At last the hut came into sight at 9.50, and I went in for a good long rest. Taking off my boots revealed that my feet were already quite wet and I was only a third of the way into the walk. After a snack and a drink, writing a note in the visitorsí book and writing up my diary, it was 10.55 and time I was getting on my way. There was no real option but to keep on walking to the next refuge hut, as there is nothing much in the way of shelter in between. Fortunately, my feet were still doing quite well, so it wasnít too bad, though it was still a very dull and tedious walk with nothing to see, and I just spent my time ticking off miles and counting down the remaining distance as I went along. The halfway point was a big boost, and then when I had less than ten miles to go, it was even more so.

I often look with contempt at walkers who have iPods, listening to music as they walk along, and think that it should be enough just to enjoy the walk and the scenery without having a background of constant music, but in conditions like this, I think they might have the right idea. The biggest battle is not so much with the walking, but with the total boredom of mile after mile with nothing to see, so anything that can take the mind off that must be a good thing. Of course, when setting out on a walk, I always have the optimistic view that the weather is going to be reasonably kind to me and that I will not be in this situation, or at least not for such a long period as this, so I never tend to give much thought to taking anything for distraction.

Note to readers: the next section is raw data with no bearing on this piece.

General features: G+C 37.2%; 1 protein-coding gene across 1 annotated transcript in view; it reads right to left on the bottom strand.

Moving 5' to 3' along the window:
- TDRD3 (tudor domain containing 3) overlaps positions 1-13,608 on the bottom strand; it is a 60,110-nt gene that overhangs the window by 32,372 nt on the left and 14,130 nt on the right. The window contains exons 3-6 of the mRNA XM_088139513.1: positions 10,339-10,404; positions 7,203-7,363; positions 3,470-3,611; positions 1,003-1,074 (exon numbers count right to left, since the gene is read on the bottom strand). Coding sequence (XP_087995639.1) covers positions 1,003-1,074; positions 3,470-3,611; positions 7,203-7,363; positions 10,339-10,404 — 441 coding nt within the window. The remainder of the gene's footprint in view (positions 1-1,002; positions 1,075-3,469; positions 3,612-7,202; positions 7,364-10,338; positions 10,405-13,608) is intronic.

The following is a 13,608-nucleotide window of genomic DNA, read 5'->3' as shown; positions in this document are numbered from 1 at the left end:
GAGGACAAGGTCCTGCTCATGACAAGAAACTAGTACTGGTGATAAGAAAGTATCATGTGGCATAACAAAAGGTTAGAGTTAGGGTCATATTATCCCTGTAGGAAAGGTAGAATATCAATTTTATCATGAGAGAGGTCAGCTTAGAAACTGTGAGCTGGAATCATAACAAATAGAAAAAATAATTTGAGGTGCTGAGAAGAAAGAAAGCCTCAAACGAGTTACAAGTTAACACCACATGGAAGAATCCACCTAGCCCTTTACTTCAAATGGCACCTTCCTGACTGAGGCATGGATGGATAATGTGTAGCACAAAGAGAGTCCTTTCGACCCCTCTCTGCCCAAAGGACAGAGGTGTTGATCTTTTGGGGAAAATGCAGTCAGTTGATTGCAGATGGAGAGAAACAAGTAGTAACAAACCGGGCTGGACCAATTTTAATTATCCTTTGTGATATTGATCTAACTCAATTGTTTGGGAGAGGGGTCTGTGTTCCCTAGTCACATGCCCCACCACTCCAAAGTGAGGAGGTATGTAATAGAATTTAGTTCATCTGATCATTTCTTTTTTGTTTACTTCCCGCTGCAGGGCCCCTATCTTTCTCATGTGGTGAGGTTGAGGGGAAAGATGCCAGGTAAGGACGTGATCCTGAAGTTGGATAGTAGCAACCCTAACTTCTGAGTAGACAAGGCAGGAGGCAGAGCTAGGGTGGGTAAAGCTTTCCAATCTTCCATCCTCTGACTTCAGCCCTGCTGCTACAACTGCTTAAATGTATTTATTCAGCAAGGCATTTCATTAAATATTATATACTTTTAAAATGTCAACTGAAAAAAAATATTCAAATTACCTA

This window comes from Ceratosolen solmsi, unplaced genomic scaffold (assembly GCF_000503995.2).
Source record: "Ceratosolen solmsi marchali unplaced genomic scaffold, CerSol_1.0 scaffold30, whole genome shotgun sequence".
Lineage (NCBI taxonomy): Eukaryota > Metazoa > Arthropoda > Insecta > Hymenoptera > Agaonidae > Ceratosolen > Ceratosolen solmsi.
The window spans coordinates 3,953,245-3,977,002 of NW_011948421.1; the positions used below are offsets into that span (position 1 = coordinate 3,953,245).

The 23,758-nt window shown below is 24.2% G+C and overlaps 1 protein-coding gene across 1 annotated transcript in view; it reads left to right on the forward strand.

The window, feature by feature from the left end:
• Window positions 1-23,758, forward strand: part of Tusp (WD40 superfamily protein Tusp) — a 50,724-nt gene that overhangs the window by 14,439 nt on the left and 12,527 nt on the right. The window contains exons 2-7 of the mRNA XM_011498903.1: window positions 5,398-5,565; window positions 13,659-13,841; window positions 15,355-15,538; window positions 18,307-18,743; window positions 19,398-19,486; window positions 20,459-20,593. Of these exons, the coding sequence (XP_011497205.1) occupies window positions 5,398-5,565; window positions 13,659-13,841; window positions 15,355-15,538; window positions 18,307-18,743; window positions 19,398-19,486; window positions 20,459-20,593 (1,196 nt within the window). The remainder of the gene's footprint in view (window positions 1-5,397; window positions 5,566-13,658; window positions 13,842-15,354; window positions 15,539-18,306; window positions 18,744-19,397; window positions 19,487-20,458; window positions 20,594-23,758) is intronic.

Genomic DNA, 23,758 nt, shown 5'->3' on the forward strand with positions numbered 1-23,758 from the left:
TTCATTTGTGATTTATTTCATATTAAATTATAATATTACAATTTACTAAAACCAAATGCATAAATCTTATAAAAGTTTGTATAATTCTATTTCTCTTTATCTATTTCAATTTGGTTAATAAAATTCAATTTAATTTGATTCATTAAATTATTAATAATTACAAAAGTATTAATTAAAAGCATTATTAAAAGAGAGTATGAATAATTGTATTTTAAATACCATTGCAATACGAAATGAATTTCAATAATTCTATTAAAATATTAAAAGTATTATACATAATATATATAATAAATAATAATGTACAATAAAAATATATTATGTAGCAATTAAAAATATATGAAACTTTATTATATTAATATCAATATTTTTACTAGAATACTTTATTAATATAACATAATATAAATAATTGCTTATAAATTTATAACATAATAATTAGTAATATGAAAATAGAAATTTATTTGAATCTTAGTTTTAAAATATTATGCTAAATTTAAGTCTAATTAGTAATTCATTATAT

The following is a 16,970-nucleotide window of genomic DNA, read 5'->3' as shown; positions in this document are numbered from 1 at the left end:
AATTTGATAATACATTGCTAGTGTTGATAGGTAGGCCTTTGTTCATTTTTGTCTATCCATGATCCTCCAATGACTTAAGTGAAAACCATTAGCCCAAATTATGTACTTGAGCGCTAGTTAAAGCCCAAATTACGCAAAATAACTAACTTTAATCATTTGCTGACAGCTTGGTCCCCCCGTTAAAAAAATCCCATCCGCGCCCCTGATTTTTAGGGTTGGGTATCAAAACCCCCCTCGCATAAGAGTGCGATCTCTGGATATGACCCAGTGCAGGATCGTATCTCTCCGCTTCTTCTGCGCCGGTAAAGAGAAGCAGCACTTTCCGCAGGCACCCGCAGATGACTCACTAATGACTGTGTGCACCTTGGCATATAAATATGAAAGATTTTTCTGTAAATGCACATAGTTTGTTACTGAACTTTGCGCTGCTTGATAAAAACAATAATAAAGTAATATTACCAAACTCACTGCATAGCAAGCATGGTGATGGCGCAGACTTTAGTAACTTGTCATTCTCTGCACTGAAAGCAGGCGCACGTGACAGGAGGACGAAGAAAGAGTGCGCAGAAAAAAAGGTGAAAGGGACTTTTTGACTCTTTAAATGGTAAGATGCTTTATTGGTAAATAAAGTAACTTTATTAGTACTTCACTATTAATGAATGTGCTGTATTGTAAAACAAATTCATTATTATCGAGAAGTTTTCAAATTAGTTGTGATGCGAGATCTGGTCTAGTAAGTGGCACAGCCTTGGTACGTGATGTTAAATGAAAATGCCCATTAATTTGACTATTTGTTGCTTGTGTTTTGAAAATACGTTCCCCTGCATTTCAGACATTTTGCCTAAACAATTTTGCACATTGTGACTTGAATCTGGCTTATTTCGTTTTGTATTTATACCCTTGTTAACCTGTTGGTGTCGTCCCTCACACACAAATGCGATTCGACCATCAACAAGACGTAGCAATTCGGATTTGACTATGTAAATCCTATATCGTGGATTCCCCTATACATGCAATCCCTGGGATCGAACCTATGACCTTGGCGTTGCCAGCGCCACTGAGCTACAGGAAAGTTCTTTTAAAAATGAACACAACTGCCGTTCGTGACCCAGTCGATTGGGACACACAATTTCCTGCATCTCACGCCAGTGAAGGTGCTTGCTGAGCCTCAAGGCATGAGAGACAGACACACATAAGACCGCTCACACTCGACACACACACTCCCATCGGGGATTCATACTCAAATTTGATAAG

Although route finding was generally easy, even in the mist, I managed to take the wrong path down from Windy Gyle, but soon started to get concerned when the footpath markers had no acorns on them. I had already dropped down quite a way and didnít fancy going back up only to come back down on the correct path, so I decided to skirt round the hillside to join the Pennine Way further along, where it was at roughly the same altitude. Although I could have done this without using my GPS, it gave me a bit more confidence by setting a waymark and heading for it, with the reassurance that it would tell me how much further I had to go. I had to cross rough ground for over half a mile, but most of it was fairly easy apart from a little section towards the end where there was tufty grass.